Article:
With a large system it might take months, sometimes several months, for you to come up to speed and become a productive asset to the organization -- and that's with a proper system in place. Without a proper system in place, odds are good that nobody understands the system as a whole. The programmers are too busy because they're busy making a convoluted mess that will eventually come crashing down on them.

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    Would the random driveby downvoter care to comment on the reason for the downvote? – David Hammen Oct 16 '12 at 16:56
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    As a side comment, new employees are almost always on probationary status. Companies sometimes do make mistakes when hiring. Joe "Looks Great on Paper" Smith is in reality Joe "Can't Program for Beans" Smith. This probationary status is a two-way street. People sometimes make mistakes when accepting jobs. What looked like DreamJob, Inc. is actually Nightmare, LLC. You should be just as ready and willing to fire your new employer as they are ready and willing to fire you during this probationary period. – David Hammen Oct 16 '12 at 18:53
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    Hi David, I was the downvoter and the reason was largely your first point. I don't think that it's reasonable to reply to "I just started a new job and my coworkers are really busy" with "you should look for a new job" with a bunch of "your company should do [x]" remarks. Certainly, you may be correct, but I don't think it's a constructive answer/feedback for the OP. Your last statement also seems to make a lot of hand-waving gestures at the quality and state of the work environment based off that one initial statement. Sorry I didn't make note of my reasons earlier, I was in a bit of a rush. – Steven Evers Oct 16 '12 at 22:17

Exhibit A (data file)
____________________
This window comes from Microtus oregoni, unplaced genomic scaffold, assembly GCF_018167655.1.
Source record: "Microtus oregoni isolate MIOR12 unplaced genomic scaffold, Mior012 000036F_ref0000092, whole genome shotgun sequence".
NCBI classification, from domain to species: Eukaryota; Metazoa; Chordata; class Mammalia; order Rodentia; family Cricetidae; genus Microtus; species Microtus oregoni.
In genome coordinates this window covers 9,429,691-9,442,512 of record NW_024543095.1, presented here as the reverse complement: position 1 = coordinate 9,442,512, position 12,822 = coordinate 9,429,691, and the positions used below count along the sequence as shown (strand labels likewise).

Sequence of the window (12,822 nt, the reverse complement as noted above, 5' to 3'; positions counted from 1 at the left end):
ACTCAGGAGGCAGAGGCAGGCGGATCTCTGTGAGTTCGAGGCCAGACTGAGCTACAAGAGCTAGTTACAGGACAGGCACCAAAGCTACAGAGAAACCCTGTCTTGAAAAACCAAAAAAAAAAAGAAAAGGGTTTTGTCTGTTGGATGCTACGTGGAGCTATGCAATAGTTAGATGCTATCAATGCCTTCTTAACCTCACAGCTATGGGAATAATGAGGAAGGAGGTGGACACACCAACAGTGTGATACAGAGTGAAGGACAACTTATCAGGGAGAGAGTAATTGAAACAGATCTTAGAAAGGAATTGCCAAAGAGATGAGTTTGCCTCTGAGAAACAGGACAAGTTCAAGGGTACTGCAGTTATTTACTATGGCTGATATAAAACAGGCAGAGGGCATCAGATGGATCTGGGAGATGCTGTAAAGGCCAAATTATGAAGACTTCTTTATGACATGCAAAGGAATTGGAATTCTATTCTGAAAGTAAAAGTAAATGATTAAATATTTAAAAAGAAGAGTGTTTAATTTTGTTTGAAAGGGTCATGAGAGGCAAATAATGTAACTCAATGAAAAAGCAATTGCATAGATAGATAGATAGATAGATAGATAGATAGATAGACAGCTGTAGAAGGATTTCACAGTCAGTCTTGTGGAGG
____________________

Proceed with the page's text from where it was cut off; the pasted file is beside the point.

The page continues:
• @SnOrfus - Companies put new employees on probationary status. They have to. Companies make mistakes in hiring. This goes both ways. New employees should view new employers as probationary. People accept job offers that in hindsight are really bad mistakes. Not treating a new employer as probationary is harmful to career, health, sanity. Lack of a mentorship program nowadays (the concept is not new) is one of those red flags that your employer is Nightmare, LLC. Looking for a job after having just landed one is not a fun prospect. Next time around, remember to ask the right questions. – David Hammen Oct 17 '12 at 1:57

Personally, I like to dig in and start changing things (learn by doing). Ask for a task and figure out how to get that task done within the system. Don't be afraid to ask questions - the only stupid questions are the ones you already know the answer to. If you can get it, ask for a code review before checking anything in to the repository (any decent company should do this with new starters anyway).

You won't learn the whole system off the bat, but once you get comfortable with changing small parts of the system, you'll find it easier to branch out into other areas and figure out how they work. I don't know the scale of the system your working with, but I've been with my current company for a year, and there's no way anyone on our team can claim to know how everything works.